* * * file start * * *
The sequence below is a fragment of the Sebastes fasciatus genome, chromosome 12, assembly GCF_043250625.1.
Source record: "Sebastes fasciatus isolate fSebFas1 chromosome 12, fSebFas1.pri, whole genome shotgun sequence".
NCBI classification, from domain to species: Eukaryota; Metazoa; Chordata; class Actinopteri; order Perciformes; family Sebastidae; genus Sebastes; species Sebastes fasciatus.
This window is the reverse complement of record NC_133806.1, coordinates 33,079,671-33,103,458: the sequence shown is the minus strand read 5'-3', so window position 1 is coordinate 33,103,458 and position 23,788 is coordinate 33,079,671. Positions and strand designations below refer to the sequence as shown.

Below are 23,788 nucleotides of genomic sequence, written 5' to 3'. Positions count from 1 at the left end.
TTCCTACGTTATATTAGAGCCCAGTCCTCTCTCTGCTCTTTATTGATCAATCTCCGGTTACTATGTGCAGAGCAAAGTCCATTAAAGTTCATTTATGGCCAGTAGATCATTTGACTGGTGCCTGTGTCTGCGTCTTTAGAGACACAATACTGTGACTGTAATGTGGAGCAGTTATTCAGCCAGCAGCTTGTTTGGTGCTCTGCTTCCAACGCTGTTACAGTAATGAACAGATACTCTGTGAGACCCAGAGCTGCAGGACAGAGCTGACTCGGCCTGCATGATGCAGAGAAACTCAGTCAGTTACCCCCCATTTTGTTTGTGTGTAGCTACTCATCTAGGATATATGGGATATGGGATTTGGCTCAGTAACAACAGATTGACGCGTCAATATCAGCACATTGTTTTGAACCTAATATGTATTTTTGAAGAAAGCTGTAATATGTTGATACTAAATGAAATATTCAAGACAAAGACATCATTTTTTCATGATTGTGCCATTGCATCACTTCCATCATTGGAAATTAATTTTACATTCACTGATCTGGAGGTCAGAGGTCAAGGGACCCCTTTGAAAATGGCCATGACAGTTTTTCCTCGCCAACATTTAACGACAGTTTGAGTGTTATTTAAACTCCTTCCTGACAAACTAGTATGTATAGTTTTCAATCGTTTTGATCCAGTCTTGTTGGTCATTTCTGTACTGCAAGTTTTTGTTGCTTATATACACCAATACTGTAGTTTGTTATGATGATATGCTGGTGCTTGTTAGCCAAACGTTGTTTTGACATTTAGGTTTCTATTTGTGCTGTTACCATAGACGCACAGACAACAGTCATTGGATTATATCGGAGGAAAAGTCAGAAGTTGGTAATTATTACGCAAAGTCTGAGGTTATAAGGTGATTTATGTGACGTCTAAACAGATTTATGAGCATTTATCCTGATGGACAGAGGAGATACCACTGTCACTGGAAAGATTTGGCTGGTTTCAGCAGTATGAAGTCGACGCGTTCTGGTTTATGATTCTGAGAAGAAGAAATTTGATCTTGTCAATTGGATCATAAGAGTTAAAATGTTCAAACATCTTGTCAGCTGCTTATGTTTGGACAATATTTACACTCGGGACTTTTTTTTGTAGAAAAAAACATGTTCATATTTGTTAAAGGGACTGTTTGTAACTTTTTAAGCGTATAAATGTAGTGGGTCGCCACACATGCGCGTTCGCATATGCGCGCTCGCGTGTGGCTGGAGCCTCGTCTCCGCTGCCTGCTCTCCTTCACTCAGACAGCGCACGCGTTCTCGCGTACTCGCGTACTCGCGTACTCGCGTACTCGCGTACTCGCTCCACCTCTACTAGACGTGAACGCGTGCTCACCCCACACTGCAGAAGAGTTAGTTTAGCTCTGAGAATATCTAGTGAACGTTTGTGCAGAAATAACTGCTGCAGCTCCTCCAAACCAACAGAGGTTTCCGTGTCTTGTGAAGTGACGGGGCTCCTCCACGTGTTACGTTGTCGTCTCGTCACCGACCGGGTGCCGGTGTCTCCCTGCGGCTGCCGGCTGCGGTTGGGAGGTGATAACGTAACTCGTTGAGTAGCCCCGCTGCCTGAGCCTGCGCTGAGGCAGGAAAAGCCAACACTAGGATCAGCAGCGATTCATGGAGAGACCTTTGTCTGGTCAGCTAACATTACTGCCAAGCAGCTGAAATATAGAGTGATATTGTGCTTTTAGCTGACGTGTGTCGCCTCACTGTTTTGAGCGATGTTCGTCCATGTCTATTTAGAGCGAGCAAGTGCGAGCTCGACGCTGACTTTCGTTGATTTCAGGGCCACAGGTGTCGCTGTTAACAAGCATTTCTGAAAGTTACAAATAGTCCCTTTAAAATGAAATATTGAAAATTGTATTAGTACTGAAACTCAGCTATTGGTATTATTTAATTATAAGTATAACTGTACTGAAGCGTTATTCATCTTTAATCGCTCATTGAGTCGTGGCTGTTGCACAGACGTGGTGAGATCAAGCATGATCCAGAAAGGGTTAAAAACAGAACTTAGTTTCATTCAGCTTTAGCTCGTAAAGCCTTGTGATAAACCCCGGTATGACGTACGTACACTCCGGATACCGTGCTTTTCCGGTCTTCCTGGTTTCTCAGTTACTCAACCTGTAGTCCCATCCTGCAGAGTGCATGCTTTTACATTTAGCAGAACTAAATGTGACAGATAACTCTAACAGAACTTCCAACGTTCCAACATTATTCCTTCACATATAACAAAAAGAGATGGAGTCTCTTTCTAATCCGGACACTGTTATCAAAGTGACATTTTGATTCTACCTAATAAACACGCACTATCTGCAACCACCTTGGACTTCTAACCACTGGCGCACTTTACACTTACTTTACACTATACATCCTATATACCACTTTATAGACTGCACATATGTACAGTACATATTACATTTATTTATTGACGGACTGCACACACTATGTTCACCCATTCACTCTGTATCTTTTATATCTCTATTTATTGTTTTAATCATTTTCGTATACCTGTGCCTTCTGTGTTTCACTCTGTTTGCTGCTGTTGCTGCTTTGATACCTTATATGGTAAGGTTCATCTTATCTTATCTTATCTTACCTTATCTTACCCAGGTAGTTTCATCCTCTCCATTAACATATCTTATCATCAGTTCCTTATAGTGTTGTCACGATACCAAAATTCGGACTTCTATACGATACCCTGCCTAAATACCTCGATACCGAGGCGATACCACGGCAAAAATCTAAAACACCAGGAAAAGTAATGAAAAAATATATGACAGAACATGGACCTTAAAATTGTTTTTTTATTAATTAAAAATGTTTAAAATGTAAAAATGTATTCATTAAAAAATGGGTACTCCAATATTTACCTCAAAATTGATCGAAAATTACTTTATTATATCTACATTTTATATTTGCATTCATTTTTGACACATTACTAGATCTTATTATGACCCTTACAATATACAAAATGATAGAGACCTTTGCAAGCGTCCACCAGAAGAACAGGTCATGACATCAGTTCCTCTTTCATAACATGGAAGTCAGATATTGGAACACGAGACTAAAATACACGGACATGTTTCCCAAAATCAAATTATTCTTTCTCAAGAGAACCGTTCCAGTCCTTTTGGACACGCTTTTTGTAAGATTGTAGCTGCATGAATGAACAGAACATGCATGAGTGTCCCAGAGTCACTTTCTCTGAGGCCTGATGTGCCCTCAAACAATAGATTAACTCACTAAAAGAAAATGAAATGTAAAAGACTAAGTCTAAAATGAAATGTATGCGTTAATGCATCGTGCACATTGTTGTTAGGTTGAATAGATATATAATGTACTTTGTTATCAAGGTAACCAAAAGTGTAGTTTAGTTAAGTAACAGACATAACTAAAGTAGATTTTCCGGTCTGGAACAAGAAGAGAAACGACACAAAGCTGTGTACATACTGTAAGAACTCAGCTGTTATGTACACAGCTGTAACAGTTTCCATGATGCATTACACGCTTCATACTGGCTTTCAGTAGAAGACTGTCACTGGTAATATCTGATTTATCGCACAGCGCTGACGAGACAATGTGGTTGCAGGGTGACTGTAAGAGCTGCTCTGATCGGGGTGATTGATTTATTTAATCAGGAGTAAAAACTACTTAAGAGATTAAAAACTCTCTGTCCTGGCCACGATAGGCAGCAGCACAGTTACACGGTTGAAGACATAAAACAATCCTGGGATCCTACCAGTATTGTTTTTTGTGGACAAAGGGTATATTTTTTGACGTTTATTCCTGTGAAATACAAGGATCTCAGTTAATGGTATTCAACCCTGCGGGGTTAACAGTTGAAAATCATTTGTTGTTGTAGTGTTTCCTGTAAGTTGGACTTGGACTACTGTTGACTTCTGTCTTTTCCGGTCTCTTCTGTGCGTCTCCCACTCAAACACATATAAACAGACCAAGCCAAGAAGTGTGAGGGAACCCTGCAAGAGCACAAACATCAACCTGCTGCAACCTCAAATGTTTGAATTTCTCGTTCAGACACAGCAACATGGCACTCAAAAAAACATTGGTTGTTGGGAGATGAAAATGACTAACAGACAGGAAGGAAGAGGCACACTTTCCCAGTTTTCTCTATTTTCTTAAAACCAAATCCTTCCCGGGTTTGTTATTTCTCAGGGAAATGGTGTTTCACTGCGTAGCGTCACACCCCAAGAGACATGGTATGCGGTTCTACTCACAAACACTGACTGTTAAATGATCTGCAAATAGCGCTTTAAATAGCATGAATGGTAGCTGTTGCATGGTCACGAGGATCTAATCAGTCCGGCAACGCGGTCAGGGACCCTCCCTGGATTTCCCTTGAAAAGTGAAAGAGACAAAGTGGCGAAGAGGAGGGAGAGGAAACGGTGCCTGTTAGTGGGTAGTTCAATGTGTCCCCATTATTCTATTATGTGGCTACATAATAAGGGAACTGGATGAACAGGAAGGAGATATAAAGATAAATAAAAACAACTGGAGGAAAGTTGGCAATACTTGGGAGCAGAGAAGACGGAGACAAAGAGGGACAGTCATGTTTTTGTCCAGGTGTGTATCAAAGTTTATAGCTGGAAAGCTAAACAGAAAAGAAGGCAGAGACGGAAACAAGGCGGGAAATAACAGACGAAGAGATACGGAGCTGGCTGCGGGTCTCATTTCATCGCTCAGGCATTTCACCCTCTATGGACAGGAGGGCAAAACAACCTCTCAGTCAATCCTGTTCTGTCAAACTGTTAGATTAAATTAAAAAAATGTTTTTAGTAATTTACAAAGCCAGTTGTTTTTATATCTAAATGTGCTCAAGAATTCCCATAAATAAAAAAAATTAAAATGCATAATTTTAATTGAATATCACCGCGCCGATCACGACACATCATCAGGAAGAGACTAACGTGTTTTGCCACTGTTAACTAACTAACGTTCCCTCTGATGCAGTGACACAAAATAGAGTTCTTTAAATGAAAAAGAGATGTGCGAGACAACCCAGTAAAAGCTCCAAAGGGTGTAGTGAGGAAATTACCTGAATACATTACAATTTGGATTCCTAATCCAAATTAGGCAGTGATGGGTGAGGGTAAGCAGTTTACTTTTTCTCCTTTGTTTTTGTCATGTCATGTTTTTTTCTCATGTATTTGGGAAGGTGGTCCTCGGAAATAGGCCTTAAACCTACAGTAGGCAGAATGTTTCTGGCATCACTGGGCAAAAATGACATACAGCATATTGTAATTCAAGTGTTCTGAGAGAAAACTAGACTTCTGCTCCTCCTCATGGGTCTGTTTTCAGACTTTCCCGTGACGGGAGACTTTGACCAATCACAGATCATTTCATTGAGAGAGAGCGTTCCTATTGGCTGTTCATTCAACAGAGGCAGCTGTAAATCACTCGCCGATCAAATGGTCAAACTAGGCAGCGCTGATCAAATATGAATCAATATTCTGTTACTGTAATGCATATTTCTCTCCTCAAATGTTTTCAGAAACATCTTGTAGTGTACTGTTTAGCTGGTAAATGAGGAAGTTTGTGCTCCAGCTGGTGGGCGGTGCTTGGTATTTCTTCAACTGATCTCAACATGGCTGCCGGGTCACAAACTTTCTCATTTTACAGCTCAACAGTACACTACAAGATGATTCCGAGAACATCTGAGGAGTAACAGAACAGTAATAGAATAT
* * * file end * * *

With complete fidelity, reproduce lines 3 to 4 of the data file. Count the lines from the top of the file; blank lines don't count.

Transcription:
NCBI classification, from domain to species: Eukaryota; Metazoa; Chordata; class Actinopteri; order Perciformes; family Sebastidae; genus Sebastes; species Sebastes fasciatus.
This window is the reverse complement of record NC_133806.1, coordinates 33,079,671-33,103,458: the sequence shown is the minus strand read 5'-3', so window position 1 is coordinate 33,103,458 and position 23,788 is coordinate 33,079,671. Positions and strand designations below refer to the sequence as shown.